About the Lecture
For Keller and Dixon humor is both a common coping mechanism for life’s ailments and a lens that allows them to revel in failings and celebrate futility in their creative work. As multidisciplinary artists and designers, each uses a specific working methodology – Keller operates with intentional, clever endurance while Dixon employs quick and novel intuition. When working together, they march forward by embracing merriment in absurdity. In this lecture, Keller and Dixon will trace their bodies of work through parallel, syncopated, and divergent paths of inquiry. In their lecture they discussed the importance of intentional and accidental misinterpretation as a means of understanding the contemporary human condition; the necessity of mirth in their working lives and partnership; and the laughable ridiculousness of life’s supreme ability to complicate communication.
About the Lecturers
Keller and Dixon are artists/designers working collaboratively and independently in Homer, Alaska. Both received Bachelors of Fine Arts from the Minneapolis College of Art + Design and Masters of Fine Arts from the Cranbrook Academy of Art.
Dixon straddles a wide set of mediums in her playful and process-oriented work. With a foothold in graphic design and creative direction, she often reaches into broader terrain including experiential work, installation, and product design. Her projects are spurred on by the fallibility of communication, attempts at connection, and unintended output. Dixon received a U.S. Presidential Award, a place in the permanent design collection at the SFMOMA, and the honorable ranking of Art Director’s Club (ADC) Young Gun. Her clients have included the New York Times, Nike, Volkswagen, and Coach. She acted as Design Director for installations featured at the Venice Architecture Biennale and has shown at the Walker Art Center, the Smithsonian Design Museum, and the Museum of Arts and Design in New York City.
Keller is attracted to the uneasy tension generated by our ubiquitous use of technology. His work utilizes entertaining misuses of technology and failures of communication that result from brute-force manipulations of appropriated material and rules-based systems. He has received acclaimed attention for his ongoing series consisting of a self-portrait taken every single day for the past 17 years called The Adaptation to My Generationand digital manipulation via an algorithm of The Simpsonsamong other projects. Keller’s work has been exhibited internationally, including at the Walker Art Center in Minneapolis, the 2012 transmediale in Berlin, the Australian Centre for Photography in Paddington, and the Seoul International Media Art Biennale in Korea.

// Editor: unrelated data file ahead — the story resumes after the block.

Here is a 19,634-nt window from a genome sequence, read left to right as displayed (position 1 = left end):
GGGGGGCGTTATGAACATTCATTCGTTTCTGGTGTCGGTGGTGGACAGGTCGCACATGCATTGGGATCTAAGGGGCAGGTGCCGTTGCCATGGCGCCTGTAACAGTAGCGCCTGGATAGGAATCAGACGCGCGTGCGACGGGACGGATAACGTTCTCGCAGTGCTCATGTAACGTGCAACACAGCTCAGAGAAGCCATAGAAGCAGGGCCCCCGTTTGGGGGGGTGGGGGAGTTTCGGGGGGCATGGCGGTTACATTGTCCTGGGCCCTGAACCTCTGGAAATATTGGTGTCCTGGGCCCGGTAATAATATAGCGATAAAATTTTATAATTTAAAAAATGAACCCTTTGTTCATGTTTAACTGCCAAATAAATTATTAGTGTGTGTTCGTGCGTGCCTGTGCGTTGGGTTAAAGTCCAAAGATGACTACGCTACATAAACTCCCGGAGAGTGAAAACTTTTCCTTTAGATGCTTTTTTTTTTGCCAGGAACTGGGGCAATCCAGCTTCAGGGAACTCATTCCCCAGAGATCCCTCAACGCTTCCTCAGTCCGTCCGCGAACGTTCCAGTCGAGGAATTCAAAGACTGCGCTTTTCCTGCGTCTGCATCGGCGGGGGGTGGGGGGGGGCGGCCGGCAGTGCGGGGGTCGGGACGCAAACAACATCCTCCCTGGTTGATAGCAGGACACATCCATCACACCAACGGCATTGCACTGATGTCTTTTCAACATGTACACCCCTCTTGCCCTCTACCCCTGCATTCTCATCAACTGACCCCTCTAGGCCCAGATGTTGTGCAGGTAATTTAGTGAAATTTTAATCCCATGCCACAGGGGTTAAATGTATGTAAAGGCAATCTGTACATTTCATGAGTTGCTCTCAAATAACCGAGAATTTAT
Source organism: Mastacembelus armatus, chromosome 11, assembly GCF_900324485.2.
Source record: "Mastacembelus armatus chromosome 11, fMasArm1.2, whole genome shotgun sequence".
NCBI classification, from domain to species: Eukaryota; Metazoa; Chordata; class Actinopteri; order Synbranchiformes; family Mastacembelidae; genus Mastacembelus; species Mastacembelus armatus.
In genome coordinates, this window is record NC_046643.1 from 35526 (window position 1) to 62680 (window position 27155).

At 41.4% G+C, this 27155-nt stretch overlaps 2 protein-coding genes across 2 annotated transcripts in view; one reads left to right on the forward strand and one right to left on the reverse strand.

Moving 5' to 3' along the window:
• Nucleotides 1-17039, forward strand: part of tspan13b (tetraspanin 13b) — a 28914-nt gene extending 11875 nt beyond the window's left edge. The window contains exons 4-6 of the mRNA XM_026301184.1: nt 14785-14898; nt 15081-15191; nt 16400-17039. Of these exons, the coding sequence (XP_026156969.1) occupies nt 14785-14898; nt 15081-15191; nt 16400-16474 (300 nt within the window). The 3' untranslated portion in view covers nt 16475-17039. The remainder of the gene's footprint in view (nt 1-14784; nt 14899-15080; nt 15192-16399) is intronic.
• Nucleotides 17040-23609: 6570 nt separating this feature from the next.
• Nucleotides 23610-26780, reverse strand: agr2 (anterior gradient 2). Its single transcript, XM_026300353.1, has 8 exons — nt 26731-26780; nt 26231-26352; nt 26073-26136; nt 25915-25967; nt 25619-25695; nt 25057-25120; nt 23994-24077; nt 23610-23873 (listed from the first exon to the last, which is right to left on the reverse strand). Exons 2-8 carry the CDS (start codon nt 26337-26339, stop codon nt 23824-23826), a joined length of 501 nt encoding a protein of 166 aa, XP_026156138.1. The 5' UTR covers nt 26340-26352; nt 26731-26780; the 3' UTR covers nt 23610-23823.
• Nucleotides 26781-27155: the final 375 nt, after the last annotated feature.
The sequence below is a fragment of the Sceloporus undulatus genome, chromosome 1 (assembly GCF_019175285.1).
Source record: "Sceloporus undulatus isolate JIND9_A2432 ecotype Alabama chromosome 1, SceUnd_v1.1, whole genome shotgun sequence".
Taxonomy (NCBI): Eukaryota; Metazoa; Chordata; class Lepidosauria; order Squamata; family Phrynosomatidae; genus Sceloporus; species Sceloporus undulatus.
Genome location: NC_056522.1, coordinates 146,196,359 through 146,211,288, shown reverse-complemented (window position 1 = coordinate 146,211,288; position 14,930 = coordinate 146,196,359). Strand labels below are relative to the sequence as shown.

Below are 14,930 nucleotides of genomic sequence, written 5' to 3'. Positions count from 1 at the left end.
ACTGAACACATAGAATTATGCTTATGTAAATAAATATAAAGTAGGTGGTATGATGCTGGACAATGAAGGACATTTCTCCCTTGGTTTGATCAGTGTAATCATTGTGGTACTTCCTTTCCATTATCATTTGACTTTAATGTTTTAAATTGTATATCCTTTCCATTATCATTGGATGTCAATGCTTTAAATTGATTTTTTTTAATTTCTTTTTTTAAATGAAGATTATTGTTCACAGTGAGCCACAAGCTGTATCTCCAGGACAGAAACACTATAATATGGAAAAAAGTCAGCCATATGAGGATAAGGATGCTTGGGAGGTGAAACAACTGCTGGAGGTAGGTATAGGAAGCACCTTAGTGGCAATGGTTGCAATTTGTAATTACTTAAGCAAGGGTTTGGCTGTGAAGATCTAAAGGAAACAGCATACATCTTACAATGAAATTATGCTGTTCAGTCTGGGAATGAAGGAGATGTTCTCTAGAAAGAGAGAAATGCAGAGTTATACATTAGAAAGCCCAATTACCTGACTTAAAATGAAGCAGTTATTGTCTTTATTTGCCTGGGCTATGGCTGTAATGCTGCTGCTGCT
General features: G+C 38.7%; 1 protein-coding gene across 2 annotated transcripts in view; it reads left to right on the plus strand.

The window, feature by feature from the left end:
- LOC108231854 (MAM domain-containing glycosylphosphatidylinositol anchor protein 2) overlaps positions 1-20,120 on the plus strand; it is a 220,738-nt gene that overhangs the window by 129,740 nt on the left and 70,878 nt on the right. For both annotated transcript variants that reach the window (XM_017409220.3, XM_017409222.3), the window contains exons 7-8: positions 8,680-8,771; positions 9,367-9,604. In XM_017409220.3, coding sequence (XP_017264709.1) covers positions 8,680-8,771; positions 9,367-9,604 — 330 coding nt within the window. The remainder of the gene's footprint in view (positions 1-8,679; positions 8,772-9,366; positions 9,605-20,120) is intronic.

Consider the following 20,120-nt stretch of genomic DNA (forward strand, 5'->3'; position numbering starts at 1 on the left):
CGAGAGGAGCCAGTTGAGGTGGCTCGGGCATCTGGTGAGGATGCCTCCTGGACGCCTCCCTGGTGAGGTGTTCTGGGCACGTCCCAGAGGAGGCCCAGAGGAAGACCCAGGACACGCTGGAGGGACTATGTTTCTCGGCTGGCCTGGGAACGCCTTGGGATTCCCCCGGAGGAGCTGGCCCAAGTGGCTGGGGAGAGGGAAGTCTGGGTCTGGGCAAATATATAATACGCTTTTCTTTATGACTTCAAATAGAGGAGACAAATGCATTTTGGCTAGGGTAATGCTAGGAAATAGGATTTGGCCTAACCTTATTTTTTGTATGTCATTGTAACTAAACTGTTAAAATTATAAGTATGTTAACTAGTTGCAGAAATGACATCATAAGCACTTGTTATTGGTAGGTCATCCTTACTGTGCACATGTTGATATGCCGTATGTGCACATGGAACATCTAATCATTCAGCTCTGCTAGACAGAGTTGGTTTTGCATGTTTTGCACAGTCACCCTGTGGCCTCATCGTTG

JK KELLER + KEETRA DEAN DIXON’S SUGGESTED READINGS
The suggested reading list includes various reading and media recommendations provided by the lecturer. This list of materials can include projects authored by the lecturer or others, and provides further insight into the guest’s sources of inspiration and additional context surrounding the artist/scholar/designer’s work and practice. This list is shared with RMCAD students and faculty and is archived on the website for academic integration and research opportunities. The physical materials are archived in the RMCAD campus library and the VASD Program archive.
Draw It With Your Eyes Closed: The Art of the Art Assignment, by Paper Monument
Do it: The Compendium, by Bruce Altshuler & Hans Ulrich Obrist
The Gift: Imagination and the Erotic Life of Property, by Lewis Hyde
The Creative Habit, by Twyla Tharp
How It’s Made, Discovery Science Channel Series
Adaptation, written by Charlie Kaufman directed by Spike Jonze, 2002
Eternal Sunshine of a Spotless Mind, written by Charlie Kaufman directed by Michel Gondry, 2004
Stranger Than Fiction, directed by Marc Forster, 2006
Blade Runner, directed by Ridley Scott, 1982
The Five Obstructions, directed by Lars von Trier & Jørgen Leth, 2003
The Infinite Monkey Cage
You’re not so smart
Lined & Unlined
The Discipline of DE, by Gus Van Sant based on William S. Burroughs’ short story
Three Novels: Molloy, Malone Dies, The Unnamable by Samuel Beckett
I Seem To Be a Verb by R. Buckminster Fuller with Jerome Agel and Quentin Fiore
Best practices for conservation of media art from an artist’s perspective by Rafael Lozano-Hemmer
Digital Preservation in the Artist’s Studio by Ben Fino-Radin
Heavenly Visions: Shaker Gift Drawings And Gift Songs, edited by France Morin
Daily Rituals: How Artists Work by Mason Currey
10 Bullets by Tom Sachs
The Ecstasy of Influence: A plagiarism, by Jonathan Lethem
Ursonate by Kurt Schwitters performed by Jaap Blank
Audio (Sound Poem)
The Visual Display of Quantitative Information by Edward Tufte
Sasquatch music festival 2009 – Guy starts dance party
Mike Song + David Elsewhere – Kollaboration 2, 2001
In the infinitive, a typotranslation by Richard Hamilton and Ecke Bonk of Marcel Duchamps’s White Box
The Bride Stripped Bare by Her Bachelors, Even, a typotranslation by Richard Hamilton of Marcel Duchamps’s Green Box
Codex Seraphinianus by Luigi Serafini
Ryan’s Web 1.0: A Lossless Fall by Ryan Trecartin
Touch of Evil, directed by Orson Welles